On Wednesday the Wi-Fi Alliance officially launched its Wi-Fi Certified Miracast certification program. Devices that want to be certified must be able to deliver video and other content directly to a compatible device over a Wi-Fi Direct connection – no wireless network is needed.
As previously announced, Intel's WiDi 3.5 will be Miracast certified, and is joined by tech provided by Broadcom, Marvell, MediaTek, Ralink and Realtek. The first consumer-based products certified since testing opened to vendors include the LG Optimus G smartphone, Samsung Galaxy S III smartphone and Samsung Echo-P Series TV.
"Wi-Fi users around the world want to experience multimedia on the device of their choice - no matter what brand - and Miracast is the breakthrough they have been waiting for," said Edgar Figueroa, CEO of Wi-Fi Alliance. "We have been delighted with the level of enthusiasm and support among our member companies for this new offering."
Miracast users will be able to view pictures from a smartphone on a big screen HDTV, and even watch live programs from a home cable box directly on a tablet. Miracast supports protected premium content streaming, enabling devices to stream feature films and other copy-protected materials. This is accomplished by using a Wi-Fi version of the same trusted content mechanisms used on cable-based HDMI and DisplayPort connections.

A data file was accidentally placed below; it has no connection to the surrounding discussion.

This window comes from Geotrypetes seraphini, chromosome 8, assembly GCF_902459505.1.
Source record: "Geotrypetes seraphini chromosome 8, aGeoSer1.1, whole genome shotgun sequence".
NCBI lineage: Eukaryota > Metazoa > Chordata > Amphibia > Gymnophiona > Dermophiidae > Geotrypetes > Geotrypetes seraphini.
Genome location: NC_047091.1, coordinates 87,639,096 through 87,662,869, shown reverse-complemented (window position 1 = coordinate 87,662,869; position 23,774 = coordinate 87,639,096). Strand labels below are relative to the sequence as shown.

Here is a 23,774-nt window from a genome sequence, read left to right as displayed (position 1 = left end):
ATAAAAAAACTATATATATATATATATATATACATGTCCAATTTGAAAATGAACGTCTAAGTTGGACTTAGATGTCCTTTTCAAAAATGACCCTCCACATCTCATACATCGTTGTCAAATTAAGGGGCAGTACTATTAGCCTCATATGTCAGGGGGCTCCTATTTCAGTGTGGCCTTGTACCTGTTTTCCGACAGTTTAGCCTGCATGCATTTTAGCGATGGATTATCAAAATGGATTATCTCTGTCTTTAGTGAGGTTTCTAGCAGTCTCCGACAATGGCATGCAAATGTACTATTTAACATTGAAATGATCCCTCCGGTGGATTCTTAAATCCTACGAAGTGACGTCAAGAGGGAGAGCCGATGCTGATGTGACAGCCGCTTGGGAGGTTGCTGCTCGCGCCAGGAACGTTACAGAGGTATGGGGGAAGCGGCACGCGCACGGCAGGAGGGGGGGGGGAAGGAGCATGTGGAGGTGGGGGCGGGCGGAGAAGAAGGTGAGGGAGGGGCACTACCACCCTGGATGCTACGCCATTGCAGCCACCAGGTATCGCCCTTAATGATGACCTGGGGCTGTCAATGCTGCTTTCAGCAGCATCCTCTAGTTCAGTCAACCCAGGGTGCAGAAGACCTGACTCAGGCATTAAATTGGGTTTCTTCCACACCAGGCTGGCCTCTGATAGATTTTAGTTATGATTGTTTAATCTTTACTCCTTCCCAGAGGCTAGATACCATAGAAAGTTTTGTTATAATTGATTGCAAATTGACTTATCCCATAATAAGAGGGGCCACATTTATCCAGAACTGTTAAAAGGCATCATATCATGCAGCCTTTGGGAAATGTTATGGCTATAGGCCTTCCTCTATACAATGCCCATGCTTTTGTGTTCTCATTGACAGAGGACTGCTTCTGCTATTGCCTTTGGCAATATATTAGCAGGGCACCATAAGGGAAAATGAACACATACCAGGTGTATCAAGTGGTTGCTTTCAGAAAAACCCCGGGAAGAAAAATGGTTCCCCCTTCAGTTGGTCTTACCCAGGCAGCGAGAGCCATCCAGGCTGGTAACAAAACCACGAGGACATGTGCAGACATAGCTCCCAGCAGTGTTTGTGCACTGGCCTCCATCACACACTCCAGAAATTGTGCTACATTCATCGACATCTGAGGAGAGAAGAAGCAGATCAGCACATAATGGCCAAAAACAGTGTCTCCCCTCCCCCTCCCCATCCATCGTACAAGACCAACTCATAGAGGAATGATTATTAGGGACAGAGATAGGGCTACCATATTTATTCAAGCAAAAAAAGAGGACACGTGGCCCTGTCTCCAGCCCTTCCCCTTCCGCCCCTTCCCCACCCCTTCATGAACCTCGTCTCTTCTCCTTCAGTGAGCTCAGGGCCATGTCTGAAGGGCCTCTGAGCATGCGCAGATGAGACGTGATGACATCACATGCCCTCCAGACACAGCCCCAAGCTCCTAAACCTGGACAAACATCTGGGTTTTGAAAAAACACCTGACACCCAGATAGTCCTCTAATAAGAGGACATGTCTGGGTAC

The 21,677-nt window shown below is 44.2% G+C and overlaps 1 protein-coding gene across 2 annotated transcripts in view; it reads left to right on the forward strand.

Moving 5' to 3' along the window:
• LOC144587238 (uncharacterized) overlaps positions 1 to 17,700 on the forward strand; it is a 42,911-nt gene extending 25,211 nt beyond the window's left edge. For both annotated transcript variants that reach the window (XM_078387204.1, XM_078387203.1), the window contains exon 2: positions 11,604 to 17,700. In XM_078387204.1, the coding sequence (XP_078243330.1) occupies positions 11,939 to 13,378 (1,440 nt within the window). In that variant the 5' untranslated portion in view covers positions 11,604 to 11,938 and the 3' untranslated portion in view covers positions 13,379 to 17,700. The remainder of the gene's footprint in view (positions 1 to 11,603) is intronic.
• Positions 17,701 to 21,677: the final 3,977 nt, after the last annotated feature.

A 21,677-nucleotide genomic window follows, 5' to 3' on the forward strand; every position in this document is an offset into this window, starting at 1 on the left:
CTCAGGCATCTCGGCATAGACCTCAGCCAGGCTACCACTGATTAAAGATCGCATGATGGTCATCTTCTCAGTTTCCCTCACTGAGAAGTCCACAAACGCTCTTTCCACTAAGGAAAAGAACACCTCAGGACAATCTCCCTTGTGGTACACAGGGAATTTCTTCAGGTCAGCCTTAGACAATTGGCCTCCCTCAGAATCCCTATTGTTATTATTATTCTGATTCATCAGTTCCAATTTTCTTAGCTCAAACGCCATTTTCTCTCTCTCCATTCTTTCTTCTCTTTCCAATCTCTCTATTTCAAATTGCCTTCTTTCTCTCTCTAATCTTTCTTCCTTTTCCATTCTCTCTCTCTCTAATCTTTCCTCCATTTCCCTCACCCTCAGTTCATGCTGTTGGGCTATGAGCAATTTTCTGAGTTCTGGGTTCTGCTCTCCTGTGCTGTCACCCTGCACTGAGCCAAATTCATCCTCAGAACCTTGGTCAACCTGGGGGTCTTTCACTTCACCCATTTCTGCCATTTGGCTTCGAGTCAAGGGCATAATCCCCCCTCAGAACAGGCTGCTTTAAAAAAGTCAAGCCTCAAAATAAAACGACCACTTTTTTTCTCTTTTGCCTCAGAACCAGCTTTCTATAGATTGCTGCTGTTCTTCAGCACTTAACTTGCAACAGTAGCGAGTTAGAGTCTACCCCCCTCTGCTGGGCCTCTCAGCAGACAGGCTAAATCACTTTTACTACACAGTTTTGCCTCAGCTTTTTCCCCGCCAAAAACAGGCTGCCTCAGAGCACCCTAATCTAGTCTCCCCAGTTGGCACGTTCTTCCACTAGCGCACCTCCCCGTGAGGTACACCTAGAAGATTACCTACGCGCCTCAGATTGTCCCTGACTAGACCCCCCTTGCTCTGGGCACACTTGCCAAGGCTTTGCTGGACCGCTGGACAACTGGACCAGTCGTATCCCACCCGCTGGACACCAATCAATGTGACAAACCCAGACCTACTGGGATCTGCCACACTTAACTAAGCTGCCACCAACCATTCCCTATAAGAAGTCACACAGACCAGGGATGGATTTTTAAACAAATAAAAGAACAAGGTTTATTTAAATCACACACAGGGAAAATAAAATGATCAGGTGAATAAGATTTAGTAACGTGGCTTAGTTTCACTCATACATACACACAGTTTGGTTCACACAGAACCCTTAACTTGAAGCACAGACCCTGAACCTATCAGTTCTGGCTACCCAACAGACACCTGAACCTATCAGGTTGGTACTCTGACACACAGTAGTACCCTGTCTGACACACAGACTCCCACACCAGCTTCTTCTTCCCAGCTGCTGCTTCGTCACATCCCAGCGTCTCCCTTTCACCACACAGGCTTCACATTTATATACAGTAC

"Miracast builds on Wi-Fi Direct with a compelling application," said Brian O’Rourke from IHS iSuppli Research. "This is a big step forward in a market migration from single-vendor display solutions, into an offering from a wide array of vendors. With more than 1.5 billion Miracast devices expected to ship in 2016, the program is poised to have broad adoption."
More information, including a list of Wi-Fi Certified Miracast products, the Wi-Fi Alliance Display technical specification, white paper, and more is available at www.wi-fi.org/miracast. Meanwhile, here's a list of the first Wi-Fi Direct tech to be designated Miracast certified (and which form the test suite for the certification program):
* Broadcom Dualband 11n WiFi
* Intel WiDi
* Marvell Avastar USB-8782 802.11n 1x1 Dual-band Reference Design
* MediaTek a/b/g/n Dualband Mobile Phone Client, MT662X_v1 and DTV Sink, MV0690
* Ralink 802.11n Wireless Adapter, RT3592
* Realtek Dual-band 2x2 RTL8192DE HM92D01 PCIe Half Mini Card and RTD1185 RealShare Smart Display Adapter
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Sounds like bluetooth on steroids to me.Reply
Hmm, nothing exciting here. Let me know when this integrates all the popular scene codecs and is capable of playing my entire 20 terabyte media library that I have on my NAS. Until then, i will stick with my PC.Reply
HDCP for wifi?Reply
Even if all devices can communicate togeather you have to have those devices to get that technology. Example: I already have a big HDTV and don't plan on getting a new one so I'd have to buy an HDMI device/adapter for it to work on my TV. This might be a nice feature to add to a game console though.
I'll wait until i comes out before I get excited...